California Lawyers Seek Criminal Justice Changes

California Attorneys for Criminal Justice (CACJ), a statewide association of criminal defense attorneys in private practice and working in public defender offices, unveiled a package of legislative proposals to address ongoing racial bias in law enforcement and the judicial system. 

CACJ seeks to increase oversight of law enforcement practices and to establish stronger accountability when there are allegations of police abuse. The proposals also include a measure to prevent the exclusion of people of color from jury service. 

The signature proposal in CACJ’s package is the creation of an independent California Justice Commission that will be empowered to make criminal charging decisions in response to allegations of police abuse.

“Our criminal justice system is plagued with racial bias, from disproportionate traffic stops and arrests of people of color, to juries lacking diversity, and police abuse going unpunished,” according to Eric Schweitzer, CACJ president and an attorney in Fresno, Calif. CACJ’s proposed California Law Enforcement Accountability and Community Justice Act of 2020 is designed to address what the organization believes is racially-based flaws in our criminal justice system that result in the over incarceration of people of color. 

“When our cops and our courts get it wrong we end up with a system the community can’t trust and overrepresentation of people of color in jail, for too long and often for things they didn’t do,” added Allison Zuvela, CACJ vice president and chief deputy public defender of Yolo County in Northern California.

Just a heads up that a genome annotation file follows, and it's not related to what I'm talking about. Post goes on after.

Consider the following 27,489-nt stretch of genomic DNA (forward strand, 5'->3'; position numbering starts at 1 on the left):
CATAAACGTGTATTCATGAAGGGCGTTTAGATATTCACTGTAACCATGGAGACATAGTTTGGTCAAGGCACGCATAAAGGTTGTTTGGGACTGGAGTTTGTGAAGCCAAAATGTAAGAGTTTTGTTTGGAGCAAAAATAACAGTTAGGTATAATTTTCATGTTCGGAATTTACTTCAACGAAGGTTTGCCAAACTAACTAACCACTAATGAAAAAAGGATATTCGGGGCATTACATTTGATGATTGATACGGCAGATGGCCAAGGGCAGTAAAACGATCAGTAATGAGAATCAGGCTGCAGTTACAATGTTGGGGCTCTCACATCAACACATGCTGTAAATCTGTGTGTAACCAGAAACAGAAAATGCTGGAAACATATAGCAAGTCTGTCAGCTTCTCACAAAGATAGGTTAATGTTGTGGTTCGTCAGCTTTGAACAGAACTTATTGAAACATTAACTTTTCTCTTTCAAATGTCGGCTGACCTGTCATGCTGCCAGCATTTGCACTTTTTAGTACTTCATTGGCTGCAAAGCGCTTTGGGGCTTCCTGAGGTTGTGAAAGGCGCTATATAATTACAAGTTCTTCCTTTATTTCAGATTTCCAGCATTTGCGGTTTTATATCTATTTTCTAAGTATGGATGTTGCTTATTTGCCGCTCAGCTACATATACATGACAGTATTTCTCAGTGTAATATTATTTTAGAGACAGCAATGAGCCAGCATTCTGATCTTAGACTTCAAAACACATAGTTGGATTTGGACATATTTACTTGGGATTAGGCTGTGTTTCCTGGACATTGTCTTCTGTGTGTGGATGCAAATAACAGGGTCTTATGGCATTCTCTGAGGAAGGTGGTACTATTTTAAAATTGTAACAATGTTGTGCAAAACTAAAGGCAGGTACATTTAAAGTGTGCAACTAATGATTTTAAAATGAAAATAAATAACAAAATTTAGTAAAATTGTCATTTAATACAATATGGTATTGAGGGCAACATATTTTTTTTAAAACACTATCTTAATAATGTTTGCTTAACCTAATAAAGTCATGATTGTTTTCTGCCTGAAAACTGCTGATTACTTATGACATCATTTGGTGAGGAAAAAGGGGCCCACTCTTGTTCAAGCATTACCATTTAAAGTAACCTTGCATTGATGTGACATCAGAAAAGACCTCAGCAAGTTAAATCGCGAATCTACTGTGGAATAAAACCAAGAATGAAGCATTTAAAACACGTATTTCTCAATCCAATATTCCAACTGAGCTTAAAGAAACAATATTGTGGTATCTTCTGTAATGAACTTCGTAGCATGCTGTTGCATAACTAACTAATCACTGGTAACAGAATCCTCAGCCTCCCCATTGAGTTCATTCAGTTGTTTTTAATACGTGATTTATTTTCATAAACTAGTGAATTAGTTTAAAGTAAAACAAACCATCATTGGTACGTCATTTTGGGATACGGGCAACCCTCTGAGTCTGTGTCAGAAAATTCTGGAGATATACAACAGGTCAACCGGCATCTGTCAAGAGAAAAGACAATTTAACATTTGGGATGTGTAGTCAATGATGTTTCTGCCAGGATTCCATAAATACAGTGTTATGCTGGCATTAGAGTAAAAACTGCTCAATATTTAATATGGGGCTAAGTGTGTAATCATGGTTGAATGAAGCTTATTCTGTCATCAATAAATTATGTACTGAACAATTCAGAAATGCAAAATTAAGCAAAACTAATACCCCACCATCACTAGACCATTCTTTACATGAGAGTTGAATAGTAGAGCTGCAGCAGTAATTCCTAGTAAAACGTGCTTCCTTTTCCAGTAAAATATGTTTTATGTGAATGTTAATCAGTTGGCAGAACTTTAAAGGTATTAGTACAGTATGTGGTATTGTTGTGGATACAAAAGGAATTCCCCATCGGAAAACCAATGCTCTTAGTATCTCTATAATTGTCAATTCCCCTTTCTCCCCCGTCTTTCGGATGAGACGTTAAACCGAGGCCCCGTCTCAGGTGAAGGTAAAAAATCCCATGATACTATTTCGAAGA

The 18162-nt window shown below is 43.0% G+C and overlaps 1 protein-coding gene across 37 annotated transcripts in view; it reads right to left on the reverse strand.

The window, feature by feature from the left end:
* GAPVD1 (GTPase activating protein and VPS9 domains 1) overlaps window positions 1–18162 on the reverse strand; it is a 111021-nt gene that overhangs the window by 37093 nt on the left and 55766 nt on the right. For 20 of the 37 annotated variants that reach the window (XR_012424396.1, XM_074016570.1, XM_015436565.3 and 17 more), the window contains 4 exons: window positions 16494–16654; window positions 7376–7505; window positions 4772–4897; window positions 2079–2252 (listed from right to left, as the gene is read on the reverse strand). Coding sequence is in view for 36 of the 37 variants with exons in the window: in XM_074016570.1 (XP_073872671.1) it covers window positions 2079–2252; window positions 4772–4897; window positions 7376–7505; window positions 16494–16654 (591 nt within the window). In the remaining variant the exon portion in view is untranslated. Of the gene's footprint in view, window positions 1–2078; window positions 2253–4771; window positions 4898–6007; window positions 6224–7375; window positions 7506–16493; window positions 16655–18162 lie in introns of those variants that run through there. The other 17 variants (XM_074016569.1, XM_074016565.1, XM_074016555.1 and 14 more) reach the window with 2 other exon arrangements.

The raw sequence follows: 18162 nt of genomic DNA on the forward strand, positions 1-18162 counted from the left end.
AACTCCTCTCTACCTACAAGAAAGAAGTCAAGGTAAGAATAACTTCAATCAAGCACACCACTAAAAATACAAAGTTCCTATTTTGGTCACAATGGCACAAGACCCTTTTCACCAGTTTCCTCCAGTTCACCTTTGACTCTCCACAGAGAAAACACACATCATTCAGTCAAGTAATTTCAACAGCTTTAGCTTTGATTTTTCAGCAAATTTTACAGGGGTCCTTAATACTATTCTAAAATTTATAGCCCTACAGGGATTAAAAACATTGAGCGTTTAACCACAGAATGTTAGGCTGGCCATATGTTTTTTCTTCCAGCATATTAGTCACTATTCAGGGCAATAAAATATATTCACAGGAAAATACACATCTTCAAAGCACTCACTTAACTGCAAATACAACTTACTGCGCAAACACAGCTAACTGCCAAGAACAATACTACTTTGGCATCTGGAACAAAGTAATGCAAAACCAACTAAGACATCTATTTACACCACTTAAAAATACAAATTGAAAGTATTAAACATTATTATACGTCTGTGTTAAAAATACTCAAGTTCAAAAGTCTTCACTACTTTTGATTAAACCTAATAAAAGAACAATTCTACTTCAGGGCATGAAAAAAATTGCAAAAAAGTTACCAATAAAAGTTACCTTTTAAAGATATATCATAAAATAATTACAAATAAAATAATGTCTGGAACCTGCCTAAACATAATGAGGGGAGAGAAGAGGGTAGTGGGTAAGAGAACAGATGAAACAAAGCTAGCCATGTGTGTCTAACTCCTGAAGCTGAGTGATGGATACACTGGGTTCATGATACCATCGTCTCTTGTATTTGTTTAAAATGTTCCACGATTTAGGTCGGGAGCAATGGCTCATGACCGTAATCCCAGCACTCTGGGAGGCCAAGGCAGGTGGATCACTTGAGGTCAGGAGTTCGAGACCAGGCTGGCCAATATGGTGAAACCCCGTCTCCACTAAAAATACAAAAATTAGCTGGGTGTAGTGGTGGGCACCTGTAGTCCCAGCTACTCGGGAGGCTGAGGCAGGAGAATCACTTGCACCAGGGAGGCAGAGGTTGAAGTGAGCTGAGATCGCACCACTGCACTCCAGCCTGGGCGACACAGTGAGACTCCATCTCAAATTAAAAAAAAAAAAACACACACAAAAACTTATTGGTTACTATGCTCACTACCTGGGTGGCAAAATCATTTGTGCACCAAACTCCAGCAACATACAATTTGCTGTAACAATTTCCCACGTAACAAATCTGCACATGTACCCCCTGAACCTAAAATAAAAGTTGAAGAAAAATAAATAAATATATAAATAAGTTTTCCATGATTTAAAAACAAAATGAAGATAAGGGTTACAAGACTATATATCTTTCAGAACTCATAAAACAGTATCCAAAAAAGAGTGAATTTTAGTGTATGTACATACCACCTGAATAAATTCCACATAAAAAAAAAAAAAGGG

The California Justice Commission would have the authority to investigate, bring charges, and prosecute cases involving police abuse in any jurisdiction in California. The Commission, through a delegation of authority from the California Attorney General’s office, will receive references of cases to investigate and an expedited time frame to make charging decisions. 

The organization also seeks expansion of Civilian Review Board authority. The organization wants all civilian review boards in California to have the authority to conduct investigations, subpoena witnesses and information, and bring administrative actions against individual law enforcement officers. 

For more information, go to https://cacj.org